That’s why I always say that your most important gear is your eye, heart & soul.

As soon as I shifted my focus from the world around me to the world within me in 2013, my photography and life changed forever. I went from generic photos at best to winning 21 awards in the following 2 years.

When I made it to the Top 10 in the open competition of the Sony World Photography Awards 2015, I cried my eyes out. I couldn’t believe that “egocentric” approach got me what I always dreamed about. One year later I ended up again in the Top 10 of the 2016 World Photography Awards. They told me that they went through more than 100,000 photo submissions, but they always find my photos like a needle in a haystack.

If I can do this, you can do it, too. I never studied photography, I had no financial means, and I’ve been diagnosed with ADHD. It’s not talent that got me here, just creative ambition.

The only way to become 100% unique is actually very simple, it just takes time and effort. However, as soon as you understand the concept behind it, you will make progress every time you shoot.

Don’t take photos, make them. Don’t shoot the world around you, shoot the one within you. Don’t take photos of strangers, make self-portraits of yourself in strangers. You need to ask yourself what really attracts your eyes, what really makes your heart beat faster, and what really stirs your soul.

In order to do this, you have to be insanely honest to yourself. It hurts at first, because most people aren’t used to being 100% honest with themselves. It took me a few years to get there, but the feeling of being aligned with your true self is insanely rewarding. Only if you are 100% honest with yourself as a human being can you create photos that are 100% representative of yourself. Only that way you can love yourself for what and who you are, pour that in your photos, and offer the result to the people around you.

Maybe you’ve been shooting landscapes for many years, but deep down you have a weird fascination with Japanese dolls. As soon as you love something, for whatever reason, your heart is in it. You love it so much that you want to capture all these different aspects that make you love it. Someone that is merely interested in Japanese toys, takes ordinary photos of them. Their heart isn’t in it.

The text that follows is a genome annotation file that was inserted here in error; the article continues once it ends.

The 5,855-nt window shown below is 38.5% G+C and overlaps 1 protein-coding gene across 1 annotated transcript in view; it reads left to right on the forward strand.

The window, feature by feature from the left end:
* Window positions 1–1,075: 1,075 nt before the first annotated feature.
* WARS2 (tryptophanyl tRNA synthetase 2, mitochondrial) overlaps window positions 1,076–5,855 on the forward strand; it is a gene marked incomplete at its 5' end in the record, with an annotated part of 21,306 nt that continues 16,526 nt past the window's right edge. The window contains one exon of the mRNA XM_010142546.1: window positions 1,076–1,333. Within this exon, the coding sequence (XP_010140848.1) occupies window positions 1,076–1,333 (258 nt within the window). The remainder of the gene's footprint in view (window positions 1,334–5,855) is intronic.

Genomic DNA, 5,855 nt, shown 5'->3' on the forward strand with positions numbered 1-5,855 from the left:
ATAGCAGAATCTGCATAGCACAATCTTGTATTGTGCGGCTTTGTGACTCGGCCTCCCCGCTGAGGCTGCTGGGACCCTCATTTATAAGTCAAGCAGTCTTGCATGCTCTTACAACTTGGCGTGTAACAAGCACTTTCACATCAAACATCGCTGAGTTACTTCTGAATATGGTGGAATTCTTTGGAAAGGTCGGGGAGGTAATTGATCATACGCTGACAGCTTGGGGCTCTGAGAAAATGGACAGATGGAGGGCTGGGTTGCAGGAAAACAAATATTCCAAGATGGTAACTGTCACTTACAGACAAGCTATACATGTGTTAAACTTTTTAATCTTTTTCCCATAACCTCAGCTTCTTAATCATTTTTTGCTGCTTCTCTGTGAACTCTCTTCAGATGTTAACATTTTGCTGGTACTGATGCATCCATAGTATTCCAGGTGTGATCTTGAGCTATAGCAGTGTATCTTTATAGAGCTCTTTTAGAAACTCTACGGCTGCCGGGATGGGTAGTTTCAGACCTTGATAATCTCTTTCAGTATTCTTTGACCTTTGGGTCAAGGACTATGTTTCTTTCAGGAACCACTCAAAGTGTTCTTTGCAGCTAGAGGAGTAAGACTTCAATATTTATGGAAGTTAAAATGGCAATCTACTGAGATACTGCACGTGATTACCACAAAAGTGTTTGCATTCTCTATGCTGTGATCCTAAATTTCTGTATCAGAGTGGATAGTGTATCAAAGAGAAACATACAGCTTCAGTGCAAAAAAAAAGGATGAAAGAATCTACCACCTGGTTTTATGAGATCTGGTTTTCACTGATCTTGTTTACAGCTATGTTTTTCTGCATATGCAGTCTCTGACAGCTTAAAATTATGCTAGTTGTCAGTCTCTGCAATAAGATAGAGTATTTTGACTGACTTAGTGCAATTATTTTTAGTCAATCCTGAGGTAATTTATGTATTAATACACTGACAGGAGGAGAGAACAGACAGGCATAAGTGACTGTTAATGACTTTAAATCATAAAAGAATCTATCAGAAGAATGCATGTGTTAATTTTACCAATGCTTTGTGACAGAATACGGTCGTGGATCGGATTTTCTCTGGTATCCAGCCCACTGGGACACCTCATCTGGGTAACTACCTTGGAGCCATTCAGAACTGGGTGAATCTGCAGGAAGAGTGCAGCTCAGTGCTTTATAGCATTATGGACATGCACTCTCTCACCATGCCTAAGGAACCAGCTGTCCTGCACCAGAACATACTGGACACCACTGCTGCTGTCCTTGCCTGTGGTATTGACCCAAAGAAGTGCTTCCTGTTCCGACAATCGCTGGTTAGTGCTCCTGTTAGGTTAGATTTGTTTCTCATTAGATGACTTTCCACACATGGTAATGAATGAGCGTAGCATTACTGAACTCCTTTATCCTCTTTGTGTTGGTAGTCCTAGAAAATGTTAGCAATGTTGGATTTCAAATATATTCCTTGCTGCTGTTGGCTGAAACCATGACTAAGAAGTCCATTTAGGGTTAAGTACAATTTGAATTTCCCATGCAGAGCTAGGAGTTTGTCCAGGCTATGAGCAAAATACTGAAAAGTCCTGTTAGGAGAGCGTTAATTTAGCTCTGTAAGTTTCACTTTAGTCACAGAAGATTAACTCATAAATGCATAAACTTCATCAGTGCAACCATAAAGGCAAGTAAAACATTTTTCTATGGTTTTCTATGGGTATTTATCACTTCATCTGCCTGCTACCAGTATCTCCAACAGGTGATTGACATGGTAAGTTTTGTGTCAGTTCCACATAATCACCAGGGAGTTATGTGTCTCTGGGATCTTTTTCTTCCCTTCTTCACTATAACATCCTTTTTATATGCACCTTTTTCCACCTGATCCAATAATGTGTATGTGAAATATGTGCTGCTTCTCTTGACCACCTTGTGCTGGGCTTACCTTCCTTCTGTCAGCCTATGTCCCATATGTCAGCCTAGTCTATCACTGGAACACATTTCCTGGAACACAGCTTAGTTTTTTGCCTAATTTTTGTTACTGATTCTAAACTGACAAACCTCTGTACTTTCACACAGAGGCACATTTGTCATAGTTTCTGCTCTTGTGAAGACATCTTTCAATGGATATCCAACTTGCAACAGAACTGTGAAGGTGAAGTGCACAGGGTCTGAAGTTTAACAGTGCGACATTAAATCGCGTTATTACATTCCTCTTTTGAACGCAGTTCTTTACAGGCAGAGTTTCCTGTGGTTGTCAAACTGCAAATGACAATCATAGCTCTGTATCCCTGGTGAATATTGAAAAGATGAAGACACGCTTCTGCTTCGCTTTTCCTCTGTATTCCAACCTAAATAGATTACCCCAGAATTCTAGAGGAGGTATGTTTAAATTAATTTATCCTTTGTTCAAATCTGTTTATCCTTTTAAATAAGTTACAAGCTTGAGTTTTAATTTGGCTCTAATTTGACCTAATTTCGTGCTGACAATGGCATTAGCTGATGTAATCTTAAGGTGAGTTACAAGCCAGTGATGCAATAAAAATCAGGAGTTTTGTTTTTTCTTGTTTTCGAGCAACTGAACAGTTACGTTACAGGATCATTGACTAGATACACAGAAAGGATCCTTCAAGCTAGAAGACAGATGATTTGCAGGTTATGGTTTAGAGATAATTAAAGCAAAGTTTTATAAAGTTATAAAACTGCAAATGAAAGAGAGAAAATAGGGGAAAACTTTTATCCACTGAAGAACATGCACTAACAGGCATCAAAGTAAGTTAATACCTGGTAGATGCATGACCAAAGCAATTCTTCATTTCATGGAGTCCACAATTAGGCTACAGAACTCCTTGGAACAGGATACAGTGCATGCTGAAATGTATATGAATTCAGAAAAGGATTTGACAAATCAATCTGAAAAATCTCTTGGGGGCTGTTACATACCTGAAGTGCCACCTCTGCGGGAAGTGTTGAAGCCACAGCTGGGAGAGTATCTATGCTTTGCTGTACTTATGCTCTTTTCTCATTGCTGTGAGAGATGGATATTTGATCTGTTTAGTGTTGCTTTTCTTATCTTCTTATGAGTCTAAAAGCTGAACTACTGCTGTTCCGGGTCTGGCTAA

They say if you love someone, you see them with different eyes. That’s why a famous fashion photographer once said: “You have to fall in love with the model in order to shoot it.” When you fall in love with your subject, you see it through new eyes; the other person will look at them like everyone else.

Your camera only captures what you see. What you see (Eye) is determined by how you feel (Heart) about it. How you feel is determined by your your true self, your Soul.

What would you do all day if no one judged you for it? What would you do in a perfect world? What would you do if you could just do it? The answer taps into your soul, your creative gold mine. If you look in the mirror in the morning and tell yourself: “Yes, I love Japanese dolls from the bottom of my heart and it’s fine that the world knows about it!”, then you will capture that love with your camera as a photographer.

If you are dishonest and tell yourself that, as a tough guy, you would rather take pictures of cars, sports, and landscapes so no one can judge you for it, your photos will lack soul.

Allow me to offer a few examples of how I expressed my own Eye, Heart & Soul in a unique way.

Back in 2013 at my old office job, everyone complained about the horrible, ugly winter. As a photographer, I wanted to look for the light in the cold darkness. My heart pushed me to go out and show everyone how gorgeous a dark winter can be. My eyes attracted me to a night full of city lights where I stood for 1.5 hours in a snow storm.

When I asked my soul what I truly wanted to see in my photos, I decided not to capture faces to show emotions. I wanted to capture a moment that was highly emotional for me despite the advise of going closer and showing classic human emotions through facial expressions and gestures.

That’s how I captured “Urban Lights” 2013:

After suffering from my second deep depressive episode due to severe ADHD, I listened to my heart and moved to Amsterdam for a job to get back on my feet. I still felt dead inside, but my heart started beating again when I realized how much I love this city.